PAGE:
Fish for good in the developing world

Huffington Post
26 March 2014

Our oceans make up 71 percent of the Earth’s surface, contain 80 percent of all biodiversity, drive global weather systems and have provided a wonderful and diverse bounty of seafood for millennia. Current harvests deliver nearly one-fifth of total human protein needs. Millions of livelihoods also depend upon this last great global industry harvesting a wild resource for food.

However, global fish stocks and our oceans are in trouble. Over the past five decades, production has increased fivefold as seafood consumption has outpaced global population growth. With the Food and Agriculture Organization of the UN indicating that nearly 85 percent of assessed stocks are already either fully or over exploited or depleted, there is little room for further growth in production to meet growing demand, let alone the additional demands of an estimated two billion extra people by 2050.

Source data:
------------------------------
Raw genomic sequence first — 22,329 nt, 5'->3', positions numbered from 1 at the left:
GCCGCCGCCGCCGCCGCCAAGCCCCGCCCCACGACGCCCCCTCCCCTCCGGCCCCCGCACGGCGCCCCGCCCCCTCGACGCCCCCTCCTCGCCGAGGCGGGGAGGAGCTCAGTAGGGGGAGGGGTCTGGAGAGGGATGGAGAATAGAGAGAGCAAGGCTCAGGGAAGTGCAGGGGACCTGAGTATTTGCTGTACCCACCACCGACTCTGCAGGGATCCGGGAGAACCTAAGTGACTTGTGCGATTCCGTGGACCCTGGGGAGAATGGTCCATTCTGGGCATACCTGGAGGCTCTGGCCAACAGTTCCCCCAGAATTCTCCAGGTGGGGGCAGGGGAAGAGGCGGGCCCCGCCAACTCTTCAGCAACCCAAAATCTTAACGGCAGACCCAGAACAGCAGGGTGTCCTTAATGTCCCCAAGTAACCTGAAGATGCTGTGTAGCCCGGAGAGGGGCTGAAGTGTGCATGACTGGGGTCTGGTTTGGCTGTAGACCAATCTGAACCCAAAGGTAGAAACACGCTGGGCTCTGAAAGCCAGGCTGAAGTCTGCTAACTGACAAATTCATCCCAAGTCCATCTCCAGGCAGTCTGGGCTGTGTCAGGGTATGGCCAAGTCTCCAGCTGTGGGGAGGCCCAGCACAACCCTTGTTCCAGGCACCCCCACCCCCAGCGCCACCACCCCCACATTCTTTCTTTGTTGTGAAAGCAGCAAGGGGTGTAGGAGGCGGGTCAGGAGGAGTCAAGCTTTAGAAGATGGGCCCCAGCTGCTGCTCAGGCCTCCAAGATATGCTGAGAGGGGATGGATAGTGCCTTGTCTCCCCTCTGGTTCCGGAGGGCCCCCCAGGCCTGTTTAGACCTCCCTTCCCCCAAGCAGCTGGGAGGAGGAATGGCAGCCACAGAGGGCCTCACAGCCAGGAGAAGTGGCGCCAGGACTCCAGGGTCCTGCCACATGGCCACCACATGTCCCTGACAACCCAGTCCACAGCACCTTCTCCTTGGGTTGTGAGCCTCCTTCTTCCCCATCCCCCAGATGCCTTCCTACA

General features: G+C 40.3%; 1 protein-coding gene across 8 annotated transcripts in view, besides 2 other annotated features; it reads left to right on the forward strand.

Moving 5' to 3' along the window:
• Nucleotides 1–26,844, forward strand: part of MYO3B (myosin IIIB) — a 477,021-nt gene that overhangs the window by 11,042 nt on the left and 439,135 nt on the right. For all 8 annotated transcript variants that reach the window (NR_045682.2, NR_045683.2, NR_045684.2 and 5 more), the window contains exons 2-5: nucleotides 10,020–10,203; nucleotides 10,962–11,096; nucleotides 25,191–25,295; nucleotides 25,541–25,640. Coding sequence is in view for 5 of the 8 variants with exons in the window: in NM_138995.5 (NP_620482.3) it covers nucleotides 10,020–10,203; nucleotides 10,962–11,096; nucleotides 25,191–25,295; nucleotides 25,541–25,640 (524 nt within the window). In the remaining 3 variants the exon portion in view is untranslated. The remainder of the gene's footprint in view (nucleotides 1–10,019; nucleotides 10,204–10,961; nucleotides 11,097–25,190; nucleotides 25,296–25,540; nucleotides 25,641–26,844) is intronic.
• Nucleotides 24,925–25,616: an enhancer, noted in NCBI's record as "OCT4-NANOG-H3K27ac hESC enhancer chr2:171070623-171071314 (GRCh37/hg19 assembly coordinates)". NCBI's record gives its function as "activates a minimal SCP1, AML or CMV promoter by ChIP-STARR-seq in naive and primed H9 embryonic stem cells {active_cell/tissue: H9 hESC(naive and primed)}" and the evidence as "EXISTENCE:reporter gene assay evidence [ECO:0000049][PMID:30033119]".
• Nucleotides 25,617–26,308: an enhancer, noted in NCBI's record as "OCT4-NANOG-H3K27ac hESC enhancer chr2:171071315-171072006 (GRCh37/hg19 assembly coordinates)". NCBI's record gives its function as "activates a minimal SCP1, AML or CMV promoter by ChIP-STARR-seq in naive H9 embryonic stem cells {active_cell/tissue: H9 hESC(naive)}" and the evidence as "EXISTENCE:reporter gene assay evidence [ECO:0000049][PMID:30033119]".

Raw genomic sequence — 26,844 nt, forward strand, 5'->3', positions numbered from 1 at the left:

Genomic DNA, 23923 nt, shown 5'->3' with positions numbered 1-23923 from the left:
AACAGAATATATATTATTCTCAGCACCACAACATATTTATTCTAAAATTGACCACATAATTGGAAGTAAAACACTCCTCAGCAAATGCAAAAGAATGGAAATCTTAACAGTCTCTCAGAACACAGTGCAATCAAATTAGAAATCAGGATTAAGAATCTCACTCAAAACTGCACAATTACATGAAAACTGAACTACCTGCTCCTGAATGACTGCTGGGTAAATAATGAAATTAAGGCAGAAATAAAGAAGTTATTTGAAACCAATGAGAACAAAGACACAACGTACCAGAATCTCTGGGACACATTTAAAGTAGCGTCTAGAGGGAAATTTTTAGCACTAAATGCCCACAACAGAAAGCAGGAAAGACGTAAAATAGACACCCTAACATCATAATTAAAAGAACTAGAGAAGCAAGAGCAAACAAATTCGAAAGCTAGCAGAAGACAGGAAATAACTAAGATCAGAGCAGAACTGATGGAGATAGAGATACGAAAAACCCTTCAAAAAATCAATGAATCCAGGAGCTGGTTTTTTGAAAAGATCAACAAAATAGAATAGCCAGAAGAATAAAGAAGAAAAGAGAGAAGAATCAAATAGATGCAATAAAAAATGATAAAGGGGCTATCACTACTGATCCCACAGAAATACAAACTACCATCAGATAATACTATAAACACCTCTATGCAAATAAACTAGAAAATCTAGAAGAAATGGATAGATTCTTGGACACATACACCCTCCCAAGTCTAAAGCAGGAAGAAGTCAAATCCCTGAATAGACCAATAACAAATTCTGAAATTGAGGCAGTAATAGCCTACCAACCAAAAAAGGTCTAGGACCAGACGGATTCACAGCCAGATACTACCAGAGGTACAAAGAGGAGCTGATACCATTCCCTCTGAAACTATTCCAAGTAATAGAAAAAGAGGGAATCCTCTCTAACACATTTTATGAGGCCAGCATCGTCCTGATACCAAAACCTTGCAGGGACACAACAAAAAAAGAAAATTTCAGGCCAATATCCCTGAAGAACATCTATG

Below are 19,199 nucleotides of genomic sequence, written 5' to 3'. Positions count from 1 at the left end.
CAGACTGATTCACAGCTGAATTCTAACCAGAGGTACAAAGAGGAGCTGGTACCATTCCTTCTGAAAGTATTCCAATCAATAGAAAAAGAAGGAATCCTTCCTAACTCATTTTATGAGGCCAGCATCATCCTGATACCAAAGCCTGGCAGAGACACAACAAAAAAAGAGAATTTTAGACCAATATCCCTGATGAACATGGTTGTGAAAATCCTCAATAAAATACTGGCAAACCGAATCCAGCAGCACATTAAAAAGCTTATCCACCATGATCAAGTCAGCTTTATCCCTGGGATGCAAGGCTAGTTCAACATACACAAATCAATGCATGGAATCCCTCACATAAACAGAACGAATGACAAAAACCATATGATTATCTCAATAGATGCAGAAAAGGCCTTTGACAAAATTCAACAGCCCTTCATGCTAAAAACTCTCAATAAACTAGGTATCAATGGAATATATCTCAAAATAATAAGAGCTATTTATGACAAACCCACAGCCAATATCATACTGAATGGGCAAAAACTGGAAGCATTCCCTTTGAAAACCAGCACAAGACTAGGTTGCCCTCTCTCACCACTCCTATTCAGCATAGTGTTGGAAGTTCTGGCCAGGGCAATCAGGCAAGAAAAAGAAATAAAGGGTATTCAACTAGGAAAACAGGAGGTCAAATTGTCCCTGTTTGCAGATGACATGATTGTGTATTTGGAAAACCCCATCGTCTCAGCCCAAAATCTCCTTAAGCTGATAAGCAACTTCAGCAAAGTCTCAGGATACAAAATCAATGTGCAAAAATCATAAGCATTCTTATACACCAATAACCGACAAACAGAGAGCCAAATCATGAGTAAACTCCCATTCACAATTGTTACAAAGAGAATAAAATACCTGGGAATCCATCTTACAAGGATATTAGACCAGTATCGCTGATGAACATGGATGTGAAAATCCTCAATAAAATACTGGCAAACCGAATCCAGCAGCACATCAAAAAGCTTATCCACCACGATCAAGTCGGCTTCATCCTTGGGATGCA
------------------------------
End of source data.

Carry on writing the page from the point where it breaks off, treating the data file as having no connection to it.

Global seafood sales reached U.S. $217 billion in 2010, a figure that has been steadily climbing over the past three decades. The economic value of fishing activities is even more significant in the developing world. Some 357 million livelihoods depend on small-scale fisheries, while developing world export revenues have risen from U.S. $3.7 billion in 1980 to U.S. $27.7 billion in 2010 — more than other agricultural commodities such as rice, bananas, sugar, coffee and tobacco.

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